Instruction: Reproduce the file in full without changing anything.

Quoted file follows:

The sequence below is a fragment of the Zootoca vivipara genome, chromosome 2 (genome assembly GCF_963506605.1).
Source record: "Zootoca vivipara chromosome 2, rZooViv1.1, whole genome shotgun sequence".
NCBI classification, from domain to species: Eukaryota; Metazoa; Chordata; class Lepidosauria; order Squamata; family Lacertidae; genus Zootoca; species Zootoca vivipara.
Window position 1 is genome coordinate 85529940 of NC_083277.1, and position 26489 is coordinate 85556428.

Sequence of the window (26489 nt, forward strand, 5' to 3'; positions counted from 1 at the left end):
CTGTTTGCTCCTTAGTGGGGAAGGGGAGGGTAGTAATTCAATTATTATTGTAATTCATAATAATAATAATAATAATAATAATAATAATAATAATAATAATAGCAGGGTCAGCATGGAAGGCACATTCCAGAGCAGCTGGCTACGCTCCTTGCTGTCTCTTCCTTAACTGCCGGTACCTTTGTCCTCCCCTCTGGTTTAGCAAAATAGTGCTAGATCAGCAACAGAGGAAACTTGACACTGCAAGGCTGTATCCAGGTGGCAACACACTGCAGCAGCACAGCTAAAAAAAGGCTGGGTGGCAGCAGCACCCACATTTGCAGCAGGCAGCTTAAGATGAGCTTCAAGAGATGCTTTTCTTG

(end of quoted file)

The sequence below is a fragment of the Zootoca vivipara genome, chromosome 2 (genome assembly GCF_963506605.1).
Source record: "Zootoca vivipara chromosome 2, rZooViv1.1, whole genome shotgun sequence".
NCBI classification, from domain to species: Eukaryota; Metazoa; Chordata; class Lepidosauria; order Squamata; family Lacertidae; genus Zootoca; species Zootoca vivipara.
Window position 1 is genome coordinate 85529940 of NC_083277.1, and position 26489 is coordinate 85556428.

Sequence of the window (26489 nt, forward strand, 5' to 3'; positions counted from 1 at the left end):
CTGTTTGCTCCTTAGTGGGGAAGGGGAGGGTAGTAATTCAATTATTATTGTAATTCATAATAATAATAATAATAATAATAATAATAATAATAATAATAATAGCAGGGTCAGCATGGAAGGCACATTCCAGAGCAGCTGGCTACGCTCCTTGCTGTCTCTTCCTTAACTGCCGGTACCTTTGTCCTCCCCTCTGGTTTAGCAAAATAGTGCTAGATCAGCAACAGAGGAAACTTGACACTGCAAGGCTGTATCCAGGTGGCAACACACTGCAGCAGCACAGCTAAAAAAAGGCTGGGTGGCAGCAGCACCCACATTTGCAGCAGGCAGCTTAAGATGAGCTTCAAGAGATGCTTTTCTTG